Since its inception in the early 1990s, Colorado-based restaurant chain Chipotle Mexican Grill has carved out a niche for itself among health-conscious and sustainability-minded consumers.
It has become quite successful by filling a previously under-served market: those who wanted convenient, nutritious food at reasonable prices, and didn’t want to feel guilty for eating it.
Unlike lots of fast food burger chains where the less you know about what you are eating, the better, Chipotle has decided to offer transparency in place of the smokescreens put up by other chains, and pursuing a percentage of sustainably sourced meats and produce instead of always opting for the cheap, but often environmentally disastrous ingredients found on most fast food menus.
With the recent addition of a beautiful kale salad to the menu at Laughing Planet, we thought our fans and customers might be wondering exactly where we are currently sourcing the goods from. With every bit of the Highway to Kale salad coming from local purveyors, the kale we’re currently using finds its roots at home in the Mustard Seed Farm, not too far away in St. Paul, Oregon.
So who exactly is behind the growing of this amazing kale? David and Nancy Brown, that’s who. And they’ve been doing their cultivation in St. Paul (Newberg) for decades, all the way back to 1965, in fact. With organic certification coming as early in the process as 1991, the Brown’s farm has more than eighty total acres falling under organic certification. Not bad for a family farm operation here in Oregon. Continue reading →
Does Locavorism Really Have the Impact on our Cities That We Think?
What happens to tomato lovers living in the U.S. when the fall hits, and the last few heirloom beauties disappear from the market for a couple of weeks? If you’re one of these people, do you then turn to a winter vegetable, and substitute in beets or parsnips in your dinner rotation, adding onions to salads and sandwiches instead? Or do you wait until the new tomatoes begin to show up in the market again, strangely enough about October or November, making their way thousands of miles from places like Mexico and Chile?
Farm to table has been a big deal up here in Portland and elsewhere, and for a lot of good reasons. When you take a look at the locavore movement, which dictates that one shouldn’t eat food that has been culled from outside of a 100-mile radius (in many cases, while other locavores are even more strict in their sourcing limitations), you can see the positive impact that it can have on a community. Take a look at this handy infographic, and compare the two styles of eating: locavorism versus globavorism. Continue reading →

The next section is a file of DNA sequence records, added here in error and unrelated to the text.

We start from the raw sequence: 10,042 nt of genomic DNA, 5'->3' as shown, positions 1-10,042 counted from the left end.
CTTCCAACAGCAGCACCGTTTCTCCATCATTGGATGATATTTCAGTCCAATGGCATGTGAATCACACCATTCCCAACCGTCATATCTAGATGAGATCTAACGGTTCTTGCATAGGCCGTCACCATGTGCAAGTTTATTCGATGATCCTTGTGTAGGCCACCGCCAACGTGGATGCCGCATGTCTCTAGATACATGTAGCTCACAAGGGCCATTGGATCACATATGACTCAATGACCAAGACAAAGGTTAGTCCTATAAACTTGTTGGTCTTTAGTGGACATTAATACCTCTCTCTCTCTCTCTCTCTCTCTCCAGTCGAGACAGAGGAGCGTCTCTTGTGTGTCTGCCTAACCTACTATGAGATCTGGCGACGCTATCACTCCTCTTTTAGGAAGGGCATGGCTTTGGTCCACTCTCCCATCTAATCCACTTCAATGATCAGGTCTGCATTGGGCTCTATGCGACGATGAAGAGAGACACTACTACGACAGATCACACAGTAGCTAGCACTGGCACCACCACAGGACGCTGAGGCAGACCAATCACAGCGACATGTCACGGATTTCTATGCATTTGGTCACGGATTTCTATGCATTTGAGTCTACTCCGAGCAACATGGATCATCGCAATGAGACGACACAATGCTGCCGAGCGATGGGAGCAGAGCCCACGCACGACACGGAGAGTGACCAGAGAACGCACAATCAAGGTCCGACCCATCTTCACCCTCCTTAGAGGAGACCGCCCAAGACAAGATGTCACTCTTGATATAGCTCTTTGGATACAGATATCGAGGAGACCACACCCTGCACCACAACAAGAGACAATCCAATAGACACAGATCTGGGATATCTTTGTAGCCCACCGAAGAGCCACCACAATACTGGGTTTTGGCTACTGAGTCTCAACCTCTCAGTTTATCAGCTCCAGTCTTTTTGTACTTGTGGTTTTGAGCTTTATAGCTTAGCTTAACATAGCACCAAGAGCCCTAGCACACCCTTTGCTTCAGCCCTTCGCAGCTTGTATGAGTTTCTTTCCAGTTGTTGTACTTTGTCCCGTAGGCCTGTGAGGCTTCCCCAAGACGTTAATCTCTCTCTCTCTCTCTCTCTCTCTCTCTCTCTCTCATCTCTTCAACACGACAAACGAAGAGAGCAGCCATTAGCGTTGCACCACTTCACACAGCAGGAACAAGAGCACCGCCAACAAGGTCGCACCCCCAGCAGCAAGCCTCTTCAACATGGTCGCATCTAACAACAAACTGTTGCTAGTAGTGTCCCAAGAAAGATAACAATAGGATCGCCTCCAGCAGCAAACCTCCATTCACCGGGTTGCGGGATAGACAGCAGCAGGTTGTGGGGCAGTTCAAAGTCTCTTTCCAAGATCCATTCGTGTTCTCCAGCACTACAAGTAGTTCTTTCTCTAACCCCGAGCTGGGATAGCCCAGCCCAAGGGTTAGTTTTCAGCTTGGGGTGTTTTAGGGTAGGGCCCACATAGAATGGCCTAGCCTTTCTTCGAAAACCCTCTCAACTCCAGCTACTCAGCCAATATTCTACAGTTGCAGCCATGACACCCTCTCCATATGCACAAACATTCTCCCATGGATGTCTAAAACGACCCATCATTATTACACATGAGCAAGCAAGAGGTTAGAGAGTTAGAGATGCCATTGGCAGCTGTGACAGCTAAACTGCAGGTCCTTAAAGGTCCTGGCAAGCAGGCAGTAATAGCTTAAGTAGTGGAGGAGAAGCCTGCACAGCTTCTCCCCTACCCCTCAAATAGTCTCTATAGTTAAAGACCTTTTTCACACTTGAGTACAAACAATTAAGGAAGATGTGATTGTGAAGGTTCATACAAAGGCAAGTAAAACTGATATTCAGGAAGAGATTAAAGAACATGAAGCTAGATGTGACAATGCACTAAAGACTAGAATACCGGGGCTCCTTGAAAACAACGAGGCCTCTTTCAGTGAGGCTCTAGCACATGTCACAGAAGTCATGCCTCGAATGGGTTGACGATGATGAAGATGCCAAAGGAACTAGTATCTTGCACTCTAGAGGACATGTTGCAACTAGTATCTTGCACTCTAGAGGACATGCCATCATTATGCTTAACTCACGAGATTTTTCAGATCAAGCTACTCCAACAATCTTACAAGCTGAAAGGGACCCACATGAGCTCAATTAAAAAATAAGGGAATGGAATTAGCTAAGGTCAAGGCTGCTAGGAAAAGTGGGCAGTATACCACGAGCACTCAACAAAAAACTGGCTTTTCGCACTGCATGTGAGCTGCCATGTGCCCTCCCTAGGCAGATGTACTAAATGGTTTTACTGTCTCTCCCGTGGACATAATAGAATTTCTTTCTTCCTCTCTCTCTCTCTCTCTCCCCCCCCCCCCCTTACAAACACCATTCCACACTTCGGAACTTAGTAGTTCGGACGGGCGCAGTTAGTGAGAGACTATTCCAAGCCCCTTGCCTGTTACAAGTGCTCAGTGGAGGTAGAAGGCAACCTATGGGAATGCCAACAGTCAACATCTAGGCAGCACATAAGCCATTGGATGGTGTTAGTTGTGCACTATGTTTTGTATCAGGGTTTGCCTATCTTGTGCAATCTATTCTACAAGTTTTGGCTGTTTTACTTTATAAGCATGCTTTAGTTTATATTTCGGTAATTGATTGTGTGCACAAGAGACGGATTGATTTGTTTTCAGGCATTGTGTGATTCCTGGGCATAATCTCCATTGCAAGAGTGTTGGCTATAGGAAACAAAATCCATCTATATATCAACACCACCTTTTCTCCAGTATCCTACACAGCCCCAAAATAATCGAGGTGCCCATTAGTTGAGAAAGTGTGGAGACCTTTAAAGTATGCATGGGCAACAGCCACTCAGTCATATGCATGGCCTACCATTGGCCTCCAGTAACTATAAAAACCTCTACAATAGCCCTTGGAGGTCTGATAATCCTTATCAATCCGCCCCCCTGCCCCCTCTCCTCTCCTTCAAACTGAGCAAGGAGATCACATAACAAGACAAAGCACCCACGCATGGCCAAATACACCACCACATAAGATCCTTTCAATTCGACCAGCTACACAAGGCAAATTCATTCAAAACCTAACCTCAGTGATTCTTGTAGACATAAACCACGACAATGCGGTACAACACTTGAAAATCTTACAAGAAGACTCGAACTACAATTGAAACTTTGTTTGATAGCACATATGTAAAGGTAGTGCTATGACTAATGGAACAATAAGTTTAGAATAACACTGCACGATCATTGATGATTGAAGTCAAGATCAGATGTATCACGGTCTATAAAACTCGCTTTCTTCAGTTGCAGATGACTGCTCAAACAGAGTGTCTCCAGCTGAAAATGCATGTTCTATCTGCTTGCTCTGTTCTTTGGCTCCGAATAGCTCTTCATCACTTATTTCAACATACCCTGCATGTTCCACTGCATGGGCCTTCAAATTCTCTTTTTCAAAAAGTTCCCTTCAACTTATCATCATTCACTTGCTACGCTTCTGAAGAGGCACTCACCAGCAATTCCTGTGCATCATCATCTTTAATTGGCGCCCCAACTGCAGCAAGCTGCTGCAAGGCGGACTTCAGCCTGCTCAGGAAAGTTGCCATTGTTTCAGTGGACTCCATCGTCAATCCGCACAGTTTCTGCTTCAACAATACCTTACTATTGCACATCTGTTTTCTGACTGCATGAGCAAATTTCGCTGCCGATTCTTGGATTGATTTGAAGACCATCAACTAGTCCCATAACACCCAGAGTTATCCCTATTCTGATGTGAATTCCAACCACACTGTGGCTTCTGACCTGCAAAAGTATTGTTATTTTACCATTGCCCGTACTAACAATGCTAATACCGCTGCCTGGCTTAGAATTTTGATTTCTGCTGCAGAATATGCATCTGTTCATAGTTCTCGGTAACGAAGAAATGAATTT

When you’re in a hurry and you stomach is growling, it’s easy to succumb to the temptation of fast food. It’s easy, cheap, and for those with a taste for it, delicious. We all know we shouldn’t, but sometimes even the most fitness-conscious among us gets the urge to roll up to the drive-through, order a double cheeseburger and large fries, and wash the guilt down with a large, icy cup of soda.
One problem with eating fast food is the negative effects it can have on our health. Fast food is high in fat and calories, which aren’t bad in and of themselves, as long as we burn them off. The problems is, we often don’t. Just take a look at the regulars at your nearest fast-food burger joint. Fitness enthusiasts? Well, maybe not. Continue reading →
Recycling Isn’t Just About Throwing Things in the Blue Bin
In this great little video, we find a backyard farmer showing us a few handy tips for turning containers into recycled survival garden boxes. Sure, it’s great to amass tons of your paper, tin foil, plastic and more, and to make sure it ends up in the recycling bin, but recycling to re-use materials is one step further. You increase the lifespan, avoid having to purchase new materials, and get creative in the process. Check the video out below.
Planet Matters and More is an information powerhouse, dedicated to bringing its readership the latest in news and opinion about healthy living and eating. Sponsored by Smalldoggies Omnimedia in Portland, OR, we believe in educating our audience, thereby creating intelligent and healthy members of a conscious society.